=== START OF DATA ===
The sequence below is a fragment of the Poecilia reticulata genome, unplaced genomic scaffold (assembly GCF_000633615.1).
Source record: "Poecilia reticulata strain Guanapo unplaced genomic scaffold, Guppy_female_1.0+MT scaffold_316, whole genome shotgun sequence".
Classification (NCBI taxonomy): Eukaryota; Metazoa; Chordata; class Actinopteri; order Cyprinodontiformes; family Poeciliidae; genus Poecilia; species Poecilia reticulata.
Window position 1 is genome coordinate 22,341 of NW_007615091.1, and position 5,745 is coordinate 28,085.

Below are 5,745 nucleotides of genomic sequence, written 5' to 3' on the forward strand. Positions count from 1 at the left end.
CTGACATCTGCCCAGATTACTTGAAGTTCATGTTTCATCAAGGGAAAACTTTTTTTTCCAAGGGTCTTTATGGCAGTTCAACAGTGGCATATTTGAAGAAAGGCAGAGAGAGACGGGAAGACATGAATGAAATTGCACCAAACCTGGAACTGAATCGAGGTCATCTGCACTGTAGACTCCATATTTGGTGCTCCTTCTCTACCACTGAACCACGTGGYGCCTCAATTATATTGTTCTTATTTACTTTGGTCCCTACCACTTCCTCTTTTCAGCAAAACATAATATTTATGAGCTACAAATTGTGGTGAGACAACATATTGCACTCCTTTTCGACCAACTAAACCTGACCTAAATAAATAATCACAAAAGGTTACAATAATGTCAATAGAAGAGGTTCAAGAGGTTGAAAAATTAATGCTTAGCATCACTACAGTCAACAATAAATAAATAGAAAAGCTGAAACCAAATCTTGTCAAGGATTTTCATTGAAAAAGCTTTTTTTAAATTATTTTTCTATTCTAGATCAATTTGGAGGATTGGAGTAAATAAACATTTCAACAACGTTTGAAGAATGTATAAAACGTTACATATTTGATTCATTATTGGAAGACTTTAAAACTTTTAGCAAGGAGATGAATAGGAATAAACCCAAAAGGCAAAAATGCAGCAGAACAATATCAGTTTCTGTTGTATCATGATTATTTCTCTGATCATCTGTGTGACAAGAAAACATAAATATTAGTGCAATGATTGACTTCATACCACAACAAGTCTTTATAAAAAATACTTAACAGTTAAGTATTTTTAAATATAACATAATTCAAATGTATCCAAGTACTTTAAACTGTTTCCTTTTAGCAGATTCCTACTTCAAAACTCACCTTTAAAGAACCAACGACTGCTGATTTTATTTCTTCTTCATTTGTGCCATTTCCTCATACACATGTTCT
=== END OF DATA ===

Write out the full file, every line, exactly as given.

The sequence below is a fragment of the Poecilia reticulata genome, unplaced genomic scaffold (assembly GCF_000633615.1).
Source record: "Poecilia reticulata strain Guanapo unplaced genomic scaffold, Guppy_female_1.0+MT scaffold_316, whole genome shotgun sequence".
Classification (NCBI taxonomy): Eukaryota; Metazoa; Chordata; class Actinopteri; order Cyprinodontiformes; family Poeciliidae; genus Poecilia; species Poecilia reticulata.
Window position 1 is genome coordinate 22,341 of NW_007615091.1, and position 5,745 is coordinate 28,085.

Below are 5,745 nucleotides of genomic sequence, written 5' to 3' on the forward strand. Positions count from 1 at the left end.
CTGACATCTGCCCAGATTACTTGAAGTTCATGTTTCATCAAGGGAAAACTTTTTTTTCCAAGGGTCTTTATGGCAGTTCAACAGTGGCATATTTGAAGAAAGGCAGAGAGAGACGGGAAGACATGAATGAAATTGCACCAAACCTGGAACTGAATCGAGGTCATCTGCACTGTAGACTCCATATTTGGTGCTCCTTCTCTACCACTGAACCACGTGGYGCCTCAATTATATTGTTCTTATTTACTTTGGTCCCTACCACTTCCTCTTTTCAGCAAAACATAATATTTATGAGCTACAAATTGTGGTGAGACAACATATTGCACTCCTTTTCGACCAACTAAACCTGACCTAAATAAATAATCACAAAAGGTTACAATAATGTCAATAGAAGAGGTTCAAGAGGTTGAAAAATTAATGCTTAGCATCACTACAGTCAACAATAAATAAATAGAAAAGCTGAAACCAAATCTTGTCAAGGATTTTCATTGAAAAAGCTTTTTTTAAATTATTTTTCTATTCTAGATCAATTTGGAGGATTGGAGTAAATAAACATTTCAACAACGTTTGAAGAATGTATAAAACGTTACATATTTGATTCATTATTGGAAGACTTTAAAACTTTTAGCAAGGAGATGAATAGGAATAAACCCAAAAGGCAAAAATGCAGCAGAACAATATCAGTTTCTGTTGTATCATGATTATTTCTCTGATCATCTGTGTGACAAGAAAACATAAATATTAGTGCAATGATTGACTTCATACCACAACAAGTCTTTATAAAAAATACTTAACAGTTAAGTATTTTTAAATATAACATAATTCAAATGTATCCAAGTACTTTAAACTGTTTCCTTTTAGCAGATTCCTACTTCAAAACTCACCTTTAAAGAACCAACGACTGCTGATTTTATTTCTTCTTCATTTGTGCCATTTCCTCATACACATGTTCT